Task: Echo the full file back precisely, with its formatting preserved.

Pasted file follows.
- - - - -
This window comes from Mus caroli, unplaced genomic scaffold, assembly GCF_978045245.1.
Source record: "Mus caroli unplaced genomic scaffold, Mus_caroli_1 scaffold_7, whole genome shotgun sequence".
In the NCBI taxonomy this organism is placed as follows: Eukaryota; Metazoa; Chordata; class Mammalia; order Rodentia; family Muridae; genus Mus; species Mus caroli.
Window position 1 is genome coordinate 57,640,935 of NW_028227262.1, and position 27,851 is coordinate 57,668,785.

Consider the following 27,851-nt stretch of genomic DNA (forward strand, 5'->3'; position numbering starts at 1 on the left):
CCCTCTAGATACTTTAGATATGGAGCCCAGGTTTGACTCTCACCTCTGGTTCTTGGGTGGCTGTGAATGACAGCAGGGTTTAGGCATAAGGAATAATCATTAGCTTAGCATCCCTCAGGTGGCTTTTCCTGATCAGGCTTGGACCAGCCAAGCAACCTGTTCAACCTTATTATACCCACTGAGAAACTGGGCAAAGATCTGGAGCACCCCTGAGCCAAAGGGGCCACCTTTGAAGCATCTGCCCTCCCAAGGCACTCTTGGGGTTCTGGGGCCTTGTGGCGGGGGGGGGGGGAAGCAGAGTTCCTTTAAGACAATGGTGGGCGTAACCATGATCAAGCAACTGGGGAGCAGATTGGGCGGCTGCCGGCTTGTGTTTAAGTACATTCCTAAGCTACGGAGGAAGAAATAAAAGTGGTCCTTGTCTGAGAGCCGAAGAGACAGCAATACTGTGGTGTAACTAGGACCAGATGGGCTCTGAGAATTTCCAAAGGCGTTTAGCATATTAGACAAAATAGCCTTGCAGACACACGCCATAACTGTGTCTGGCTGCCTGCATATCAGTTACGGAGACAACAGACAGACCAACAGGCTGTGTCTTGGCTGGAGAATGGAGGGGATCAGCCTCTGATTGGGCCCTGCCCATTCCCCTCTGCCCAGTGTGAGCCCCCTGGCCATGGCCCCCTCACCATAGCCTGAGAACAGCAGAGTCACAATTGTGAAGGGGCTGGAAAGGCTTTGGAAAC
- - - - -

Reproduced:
This window comes from Mus caroli, unplaced genomic scaffold, assembly GCF_978045245.1.
Source record: "Mus caroli unplaced genomic scaffold, Mus_caroli_1 scaffold_7, whole genome shotgun sequence".
In the NCBI taxonomy this organism is placed as follows: Eukaryota; Metazoa; Chordata; class Mammalia; order Rodentia; family Muridae; genus Mus; species Mus caroli.
Window position 1 is genome coordinate 57,640,935 of NW_028227262.1, and position 27,851 is coordinate 57,668,785.

Consider the following 27,851-nt stretch of genomic DNA (forward strand, 5'->3'; position numbering starts at 1 on the left):
CCCTCTAGATACTTTAGATATGGAGCCCAGGTTTGACTCTCACCTCTGGTTCTTGGGTGGCTGTGAATGACAGCAGGGTTTAGGCATAAGGAATAATCATTAGCTTAGCATCCCTCAGGTGGCTTTTCCTGATCAGGCTTGGACCAGCCAAGCAACCTGTTCAACCTTATTATACCCACTGAGAAACTGGGCAAAGATCTGGAGCACCCCTGAGCCAAAGGGGCCACCTTTGAAGCATCTGCCCTCCCAAGGCACTCTTGGGGTTCTGGGGCCTTGTGGCGGGGGGGGGGGGAAGCAGAGTTCCTTTAAGACAATGGTGGGCGTAACCATGATCAAGCAACTGGGGAGCAGATTGGGCGGCTGCCGGCTTGTGTTTAAGTACATTCCTAAGCTACGGAGGAAGAAATAAAAGTGGTCCTTGTCTGAGAGCCGAAGAGACAGCAATACTGTGGTGTAACTAGGACCAGATGGGCTCTGAGAATTTCCAAAGGCGTTTAGCATATTAGACAAAATAGCCTTGCAGACACACGCCATAACTGTGTCTGGCTGCCTGCATATCAGTTACGGAGACAACAGACAGACCAACAGGCTGTGTCTTGGCTGGAGAATGGAGGGGATCAGCCTCTGATTGGGCCCTGCCCATTCCCCTCTGCCCAGTGTGAGCCCCCTGGCCATGGCCCCCTCACCATAGCCTGAGAACAGCAGAGTCACAATTGTGAAGGGGCTGGAAAGGCTTTGGAAAC